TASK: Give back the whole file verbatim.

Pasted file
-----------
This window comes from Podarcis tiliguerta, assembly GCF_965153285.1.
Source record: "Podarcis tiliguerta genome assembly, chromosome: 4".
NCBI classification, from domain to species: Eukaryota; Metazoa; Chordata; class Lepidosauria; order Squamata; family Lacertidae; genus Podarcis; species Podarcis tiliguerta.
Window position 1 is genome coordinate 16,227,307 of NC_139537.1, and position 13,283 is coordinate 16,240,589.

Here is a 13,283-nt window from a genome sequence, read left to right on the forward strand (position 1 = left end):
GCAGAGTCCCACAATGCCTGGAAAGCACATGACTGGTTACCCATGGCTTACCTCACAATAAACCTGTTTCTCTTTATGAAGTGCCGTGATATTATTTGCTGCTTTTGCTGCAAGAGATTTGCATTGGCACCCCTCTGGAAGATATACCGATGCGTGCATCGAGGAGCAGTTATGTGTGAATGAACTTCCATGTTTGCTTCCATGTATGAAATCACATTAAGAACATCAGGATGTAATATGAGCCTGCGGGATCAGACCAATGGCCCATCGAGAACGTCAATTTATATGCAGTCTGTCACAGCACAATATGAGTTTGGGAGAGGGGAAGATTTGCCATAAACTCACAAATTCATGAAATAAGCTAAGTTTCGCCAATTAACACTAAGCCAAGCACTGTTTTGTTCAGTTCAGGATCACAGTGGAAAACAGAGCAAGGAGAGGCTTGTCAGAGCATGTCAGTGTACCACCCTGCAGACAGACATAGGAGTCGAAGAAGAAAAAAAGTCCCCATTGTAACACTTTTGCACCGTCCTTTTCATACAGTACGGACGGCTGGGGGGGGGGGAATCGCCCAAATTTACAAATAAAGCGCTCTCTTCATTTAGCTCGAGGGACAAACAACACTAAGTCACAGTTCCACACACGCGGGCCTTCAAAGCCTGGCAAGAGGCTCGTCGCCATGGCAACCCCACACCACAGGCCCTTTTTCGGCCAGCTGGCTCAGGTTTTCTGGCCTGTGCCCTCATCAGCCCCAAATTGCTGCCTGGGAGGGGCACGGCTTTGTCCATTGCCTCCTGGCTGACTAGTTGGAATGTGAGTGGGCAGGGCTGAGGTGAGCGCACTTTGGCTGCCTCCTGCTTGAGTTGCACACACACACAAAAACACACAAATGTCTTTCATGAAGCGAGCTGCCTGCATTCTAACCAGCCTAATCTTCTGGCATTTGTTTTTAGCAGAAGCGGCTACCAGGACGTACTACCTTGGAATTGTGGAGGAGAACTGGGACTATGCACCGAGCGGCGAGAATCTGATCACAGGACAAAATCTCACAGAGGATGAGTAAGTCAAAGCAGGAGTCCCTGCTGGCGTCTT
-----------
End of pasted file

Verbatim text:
This window comes from Podarcis tiliguerta, assembly GCF_965153285.1.
Source record: "Podarcis tiliguerta genome assembly, chromosome: 4".
NCBI classification, from domain to species: Eukaryota; Metazoa; Chordata; class Lepidosauria; order Squamata; family Lacertidae; genus Podarcis; species Podarcis tiliguerta.
Window position 1 is genome coordinate 16,227,307 of NC_139537.1, and position 13,283 is coordinate 16,240,589.

Here is a 13,283-nt window from a genome sequence, read left to right on the forward strand (position 1 = left end):
GCAGAGTCCCACAATGCCTGGAAAGCACATGACTGGTTACCCATGGCTTACCTCACAATAAACCTGTTTCTCTTTATGAAGTGCCGTGATATTATTTGCTGCTTTTGCTGCAAGAGATTTGCATTGGCACCCCTCTGGAAGATATACCGATGCGTGCATCGAGGAGCAGTTATGTGTGAATGAACTTCCATGTTTGCTTCCATGTATGAAATCACATTAAGAACATCAGGATGTAATATGAGCCTGCGGGATCAGACCAATGGCCCATCGAGAACGTCAATTTATATGCAGTCTGTCACAGCACAATATGAGTTTGGGAGAGGGGAAGATTTGCCATAAACTCACAAATTCATGAAATAAGCTAAGTTTCGCCAATTAACACTAAGCCAAGCACTGTTTTGTTCAGTTCAGGATCACAGTGGAAAACAGAGCAAGGAGAGGCTTGTCAGAGCATGTCAGTGTACCACCCTGCAGACAGACATAGGAGTCGAAGAAGAAAAAAAGTCCCCATTGTAACACTTTTGCACCGTCCTTTTCATACAGTACGGACGGCTGGGGGGGGGGGAATCGCCCAAATTTACAAATAAAGCGCTCTCTTCATTTAGCTCGAGGGACAAACAACACTAAGTCACAGTTCCACACACGCGGGCCTTCAAAGCCTGGCAAGAGGCTCGTCGCCATGGCAACCCCACACCACAGGCCCTTTTTCGGCCAGCTGGCTCAGGTTTTCTGGCCTGTGCCCTCATCAGCCCCAAATTGCTGCCTGGGAGGGGCACGGCTTTGTCCATTGCCTCCTGGCTGACTAGTTGGAATGTGAGTGGGCAGGGCTGAGGTGAGCGCACTTTGGCTGCCTCCTGCTTGAGTTGCACACACACACAAAAACACACAAATGTCTTTCATGAAGCGAGCTGCCTGCATTCTAACCAGCCTAATCTTCTGGCATTTGTTTTTAGCAGAAGCGGCTACCAGGACGTACTACCTTGGAATTGTGGAGGAGAACTGGGACTATGCACCGAGCGGCGAGAATCTGATCACAGGACAAAATCTCACAGAGGATGAGTAAGTCAAAGCAGGAGTCCCTGCTGGCGTCTT